Forgotten Sovereignty: Hysteria and the Solomon Islands-China Security Pact
Visits to Honiara, part plea, part threat. Delegations equipped with a note of harassment. That was the initial Australian effort to convince the Solomon Islands that the decision to make a security pact with Beijing was simply not appropriate in the lotus land of Washington’s Pacific empire.
Despite an election campaign warming up, Senator Zed Seselja found time to tell Prime Minister Manasseh Sogavare that Australia remained dedicated to supporting the security needs of the Solomon Islands, and would do so “swiftly, transparently, and with full respect for its sovereignty.” The Pacific country remained a friend, part of the “Pacific family.” He went on to “respectfully” urge the Solomon Islands to reject the security pact with China and “consult the Pacific family in the spirit of regional openness and transparency, consistent with our region’s security frameworks.”
Having not convinced Honiara to change course, a range of reactions are being registered. David Llewellyn-Smith, the former owner of the Asia Pacific foreign affairs journal The Diplomat, took leave of his senses by suggesting that a Chinese naval base in the Solomons would see “the effective end of our sovereignty and democracy.” In a spray of hysteria, he suggested that this was “Australia’s Cuban missile crisis.”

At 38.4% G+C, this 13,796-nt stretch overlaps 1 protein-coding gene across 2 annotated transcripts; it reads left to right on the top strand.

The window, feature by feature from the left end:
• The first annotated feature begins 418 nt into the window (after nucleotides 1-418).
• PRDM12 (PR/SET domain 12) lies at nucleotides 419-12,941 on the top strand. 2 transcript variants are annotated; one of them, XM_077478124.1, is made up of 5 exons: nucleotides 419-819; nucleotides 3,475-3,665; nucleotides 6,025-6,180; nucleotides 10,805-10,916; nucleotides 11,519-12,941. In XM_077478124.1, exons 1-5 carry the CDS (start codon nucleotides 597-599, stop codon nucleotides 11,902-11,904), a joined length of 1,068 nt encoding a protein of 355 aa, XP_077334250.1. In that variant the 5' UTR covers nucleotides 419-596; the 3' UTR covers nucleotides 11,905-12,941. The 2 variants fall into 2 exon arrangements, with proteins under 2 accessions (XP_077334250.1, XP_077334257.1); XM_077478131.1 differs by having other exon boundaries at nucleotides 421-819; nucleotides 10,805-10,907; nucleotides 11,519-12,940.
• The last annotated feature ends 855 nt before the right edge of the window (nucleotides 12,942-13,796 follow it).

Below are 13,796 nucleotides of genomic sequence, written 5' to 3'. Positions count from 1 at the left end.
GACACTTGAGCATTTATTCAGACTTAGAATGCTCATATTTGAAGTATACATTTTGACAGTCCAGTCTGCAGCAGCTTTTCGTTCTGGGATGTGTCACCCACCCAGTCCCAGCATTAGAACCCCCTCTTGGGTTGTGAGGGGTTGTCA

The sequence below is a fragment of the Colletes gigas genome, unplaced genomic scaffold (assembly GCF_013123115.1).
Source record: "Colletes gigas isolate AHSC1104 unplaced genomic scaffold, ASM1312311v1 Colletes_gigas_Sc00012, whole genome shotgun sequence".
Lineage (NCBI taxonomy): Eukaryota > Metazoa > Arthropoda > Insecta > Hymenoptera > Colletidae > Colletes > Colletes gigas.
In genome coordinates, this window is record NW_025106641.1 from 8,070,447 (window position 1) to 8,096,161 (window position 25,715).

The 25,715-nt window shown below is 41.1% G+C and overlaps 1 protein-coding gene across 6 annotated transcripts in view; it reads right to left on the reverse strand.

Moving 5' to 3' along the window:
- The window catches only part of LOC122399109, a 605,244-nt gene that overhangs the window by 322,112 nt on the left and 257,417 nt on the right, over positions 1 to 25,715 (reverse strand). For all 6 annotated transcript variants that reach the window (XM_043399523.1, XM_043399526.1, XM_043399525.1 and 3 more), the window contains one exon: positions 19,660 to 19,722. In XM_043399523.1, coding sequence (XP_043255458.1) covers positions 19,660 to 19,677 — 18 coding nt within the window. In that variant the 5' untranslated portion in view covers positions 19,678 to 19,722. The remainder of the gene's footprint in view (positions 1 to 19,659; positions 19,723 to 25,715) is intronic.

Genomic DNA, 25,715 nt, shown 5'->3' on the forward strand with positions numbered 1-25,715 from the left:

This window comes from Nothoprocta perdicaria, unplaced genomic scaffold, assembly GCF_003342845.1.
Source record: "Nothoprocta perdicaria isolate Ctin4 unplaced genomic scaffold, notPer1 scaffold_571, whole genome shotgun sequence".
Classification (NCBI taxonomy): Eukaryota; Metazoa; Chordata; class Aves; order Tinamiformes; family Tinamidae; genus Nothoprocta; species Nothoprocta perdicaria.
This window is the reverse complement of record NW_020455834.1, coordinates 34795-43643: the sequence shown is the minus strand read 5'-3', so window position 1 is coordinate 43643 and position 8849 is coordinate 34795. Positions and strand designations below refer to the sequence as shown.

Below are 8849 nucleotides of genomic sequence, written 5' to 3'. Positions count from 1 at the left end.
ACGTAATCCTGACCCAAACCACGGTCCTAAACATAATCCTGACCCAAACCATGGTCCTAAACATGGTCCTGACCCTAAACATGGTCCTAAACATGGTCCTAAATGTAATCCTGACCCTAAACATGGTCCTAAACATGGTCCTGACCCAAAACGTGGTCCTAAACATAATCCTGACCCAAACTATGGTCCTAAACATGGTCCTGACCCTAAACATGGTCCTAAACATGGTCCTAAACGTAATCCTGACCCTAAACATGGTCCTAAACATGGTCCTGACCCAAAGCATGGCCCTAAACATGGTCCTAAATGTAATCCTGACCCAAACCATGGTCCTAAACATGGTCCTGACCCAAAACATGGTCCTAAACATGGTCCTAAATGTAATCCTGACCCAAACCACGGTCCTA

The Labor opposition, desperate to win office on May 21, are calling this one of the greatest intelligence failures since the Second World War, which perhaps shows their somewhat tenuous command of history. Their leader, Anthony Albanese, seeking some safe mooring in a campaign that has lacked lustre, was particularly strident. It was a chance to show that Labor was not shaky or wobbly on national security. “The security agreement between China and the Solomons is a massive failure of our foreign policy,” stated the opposition leader as he campaigned in Bomaderry in southern New South Wales. “We are closer here today to the Solomon Islands than we are to Perth. That shows how strategic they are to Australia.”
This belligerent, simple note might have been stronger were it not for the fact that his deputy, Richard Marles, had previously made the unpopular suggestion that the Pacific islands were somehow sovereign entities who needed to be treated as such while China, in providing development assistance to them, should be “welcome” in offering it. The goons of the Rupert Murdoch roundtable capitalised, hoping to find a Chinese Red under Marles’s bed.
Scratching for electoral gains, Labor thought that it was inappropriate to have sent the junior minister, as if that would have made much of a difference. Foreign Minister Marise Payne, it was said, should have been flown in to bully those misguided savages into submission.
In Australia, the message being fanned is that the deputy – in this case, Canberra – failed in the task, leaving it to the United States to come in and hold up what seemed like a sinking ship of strategy. “The United States very much relies upon Australia and sees Australia as playing that key role in the Indo-Pacific,” lamented Albanese. “Australia and Scott Morrison have gone missing.”
The Morrison government poured water on such criticism by suggesting a fair share of oriental deviousness at play. Not only had the likes of Defence Minister Peter Dutton been advised by the intelligence fraternity to keep matters tame in terms of attacking the security pact; the agreement was the product of bribery. On radio, Dutton responded to a question from 3AW host Neil Mitchell about the suggestion. “You asked the question about bribery and corruption – we don’t pay off, we don’t bribe people, and the Chinese certainly do.”